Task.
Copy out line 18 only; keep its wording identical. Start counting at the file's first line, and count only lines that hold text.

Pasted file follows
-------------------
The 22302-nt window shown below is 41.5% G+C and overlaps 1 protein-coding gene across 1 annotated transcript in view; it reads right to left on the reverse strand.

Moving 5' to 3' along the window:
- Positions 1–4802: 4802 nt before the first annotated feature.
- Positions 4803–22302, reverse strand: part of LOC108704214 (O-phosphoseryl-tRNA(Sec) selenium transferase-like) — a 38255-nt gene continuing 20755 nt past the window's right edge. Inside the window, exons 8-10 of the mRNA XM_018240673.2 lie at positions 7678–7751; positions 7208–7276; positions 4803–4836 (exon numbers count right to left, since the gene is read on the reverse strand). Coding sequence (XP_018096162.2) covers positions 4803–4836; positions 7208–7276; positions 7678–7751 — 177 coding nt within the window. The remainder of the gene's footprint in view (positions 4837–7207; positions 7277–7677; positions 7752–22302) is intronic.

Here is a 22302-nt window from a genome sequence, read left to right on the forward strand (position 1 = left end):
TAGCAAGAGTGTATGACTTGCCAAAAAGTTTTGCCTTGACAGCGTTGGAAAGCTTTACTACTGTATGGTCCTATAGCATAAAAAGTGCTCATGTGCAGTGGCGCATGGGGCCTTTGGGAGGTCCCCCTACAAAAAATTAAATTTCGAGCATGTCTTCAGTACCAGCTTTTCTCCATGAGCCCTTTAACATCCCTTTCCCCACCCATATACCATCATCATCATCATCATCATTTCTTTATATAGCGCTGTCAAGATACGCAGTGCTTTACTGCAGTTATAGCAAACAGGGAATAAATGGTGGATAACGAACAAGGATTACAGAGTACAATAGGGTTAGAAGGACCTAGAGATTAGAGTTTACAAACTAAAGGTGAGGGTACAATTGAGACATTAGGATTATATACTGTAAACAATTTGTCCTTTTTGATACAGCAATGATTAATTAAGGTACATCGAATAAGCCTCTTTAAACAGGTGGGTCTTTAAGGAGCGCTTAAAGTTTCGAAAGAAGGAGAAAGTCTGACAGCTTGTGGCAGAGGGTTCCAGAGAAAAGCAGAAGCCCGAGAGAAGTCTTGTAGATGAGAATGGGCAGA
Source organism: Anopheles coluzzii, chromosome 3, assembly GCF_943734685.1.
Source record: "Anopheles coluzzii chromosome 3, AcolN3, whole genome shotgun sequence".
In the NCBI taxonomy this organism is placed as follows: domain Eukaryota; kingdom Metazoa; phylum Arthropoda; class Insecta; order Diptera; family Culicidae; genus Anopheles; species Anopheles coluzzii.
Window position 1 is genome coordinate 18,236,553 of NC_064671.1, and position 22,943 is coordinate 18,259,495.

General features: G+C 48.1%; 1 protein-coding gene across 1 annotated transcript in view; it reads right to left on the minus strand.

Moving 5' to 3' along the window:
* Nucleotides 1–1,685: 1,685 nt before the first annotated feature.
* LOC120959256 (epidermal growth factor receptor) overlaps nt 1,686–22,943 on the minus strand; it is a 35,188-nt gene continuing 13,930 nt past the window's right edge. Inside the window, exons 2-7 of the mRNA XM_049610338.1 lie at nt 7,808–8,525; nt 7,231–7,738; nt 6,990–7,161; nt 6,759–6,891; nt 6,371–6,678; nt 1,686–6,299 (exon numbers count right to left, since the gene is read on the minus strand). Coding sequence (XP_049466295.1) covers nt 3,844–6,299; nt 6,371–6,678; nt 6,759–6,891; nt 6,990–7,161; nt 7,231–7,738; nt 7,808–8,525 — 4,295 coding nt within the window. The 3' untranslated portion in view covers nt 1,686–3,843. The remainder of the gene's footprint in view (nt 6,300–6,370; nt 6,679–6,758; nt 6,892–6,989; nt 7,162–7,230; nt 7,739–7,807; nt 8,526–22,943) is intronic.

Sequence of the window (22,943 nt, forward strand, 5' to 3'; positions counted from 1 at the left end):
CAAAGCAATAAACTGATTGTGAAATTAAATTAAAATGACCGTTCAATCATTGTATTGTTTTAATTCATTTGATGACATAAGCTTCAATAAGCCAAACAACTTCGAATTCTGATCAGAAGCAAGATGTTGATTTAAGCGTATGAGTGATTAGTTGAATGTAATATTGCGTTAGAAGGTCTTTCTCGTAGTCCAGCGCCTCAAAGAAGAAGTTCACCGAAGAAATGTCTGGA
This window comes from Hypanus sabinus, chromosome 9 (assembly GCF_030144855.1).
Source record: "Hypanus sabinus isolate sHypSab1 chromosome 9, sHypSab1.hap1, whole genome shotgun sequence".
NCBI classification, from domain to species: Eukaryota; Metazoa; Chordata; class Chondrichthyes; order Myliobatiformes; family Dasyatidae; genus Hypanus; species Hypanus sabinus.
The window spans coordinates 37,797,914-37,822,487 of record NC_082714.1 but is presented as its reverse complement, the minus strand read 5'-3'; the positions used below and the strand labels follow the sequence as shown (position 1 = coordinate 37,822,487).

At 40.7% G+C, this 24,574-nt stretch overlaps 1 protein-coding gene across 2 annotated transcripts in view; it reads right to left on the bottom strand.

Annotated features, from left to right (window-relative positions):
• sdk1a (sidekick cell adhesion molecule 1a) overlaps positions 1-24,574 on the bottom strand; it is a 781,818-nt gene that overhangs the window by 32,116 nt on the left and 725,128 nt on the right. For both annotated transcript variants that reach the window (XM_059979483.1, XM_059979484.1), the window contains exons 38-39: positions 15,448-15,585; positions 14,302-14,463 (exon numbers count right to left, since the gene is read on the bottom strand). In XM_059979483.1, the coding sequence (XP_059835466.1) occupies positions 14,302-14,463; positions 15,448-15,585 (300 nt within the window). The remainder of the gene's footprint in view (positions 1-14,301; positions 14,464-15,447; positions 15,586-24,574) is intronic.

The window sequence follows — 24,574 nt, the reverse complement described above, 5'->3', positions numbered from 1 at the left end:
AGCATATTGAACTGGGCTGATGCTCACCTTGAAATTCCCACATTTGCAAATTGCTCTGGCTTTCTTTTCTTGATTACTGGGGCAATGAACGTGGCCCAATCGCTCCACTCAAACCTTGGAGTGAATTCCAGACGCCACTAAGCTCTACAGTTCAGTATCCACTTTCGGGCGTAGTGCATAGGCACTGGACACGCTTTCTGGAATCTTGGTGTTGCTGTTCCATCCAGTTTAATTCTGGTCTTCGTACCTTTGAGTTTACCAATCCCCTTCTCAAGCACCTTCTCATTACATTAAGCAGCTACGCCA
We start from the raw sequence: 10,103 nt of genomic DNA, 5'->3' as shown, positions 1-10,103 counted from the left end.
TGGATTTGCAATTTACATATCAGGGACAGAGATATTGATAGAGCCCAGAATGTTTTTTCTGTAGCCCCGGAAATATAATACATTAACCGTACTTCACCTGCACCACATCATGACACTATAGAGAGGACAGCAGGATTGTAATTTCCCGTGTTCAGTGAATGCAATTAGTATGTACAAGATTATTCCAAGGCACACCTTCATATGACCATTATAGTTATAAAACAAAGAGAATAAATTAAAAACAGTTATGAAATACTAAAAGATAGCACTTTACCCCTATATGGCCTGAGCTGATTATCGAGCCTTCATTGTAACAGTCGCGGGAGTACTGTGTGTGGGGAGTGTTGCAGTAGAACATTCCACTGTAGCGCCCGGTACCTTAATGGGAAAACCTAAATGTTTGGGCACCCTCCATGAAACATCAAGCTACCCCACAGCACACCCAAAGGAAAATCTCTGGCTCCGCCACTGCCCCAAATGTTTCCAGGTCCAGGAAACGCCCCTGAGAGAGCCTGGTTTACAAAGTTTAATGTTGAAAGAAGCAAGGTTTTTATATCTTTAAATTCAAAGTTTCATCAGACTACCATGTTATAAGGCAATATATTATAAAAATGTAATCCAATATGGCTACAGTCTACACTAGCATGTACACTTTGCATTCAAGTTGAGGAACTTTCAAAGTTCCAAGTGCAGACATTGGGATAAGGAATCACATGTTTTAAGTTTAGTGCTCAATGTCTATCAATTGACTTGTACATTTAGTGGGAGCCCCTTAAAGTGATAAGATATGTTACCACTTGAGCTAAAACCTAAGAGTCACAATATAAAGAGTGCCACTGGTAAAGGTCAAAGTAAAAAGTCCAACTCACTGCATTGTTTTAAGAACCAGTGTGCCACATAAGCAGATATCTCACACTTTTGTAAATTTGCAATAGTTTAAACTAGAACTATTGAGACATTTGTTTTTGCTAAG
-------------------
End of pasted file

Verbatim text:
Source record: "Hypanus sabinus isolate sHypSab1 chromosome 9, sHypSab1.hap1, whole genome shotgun sequence".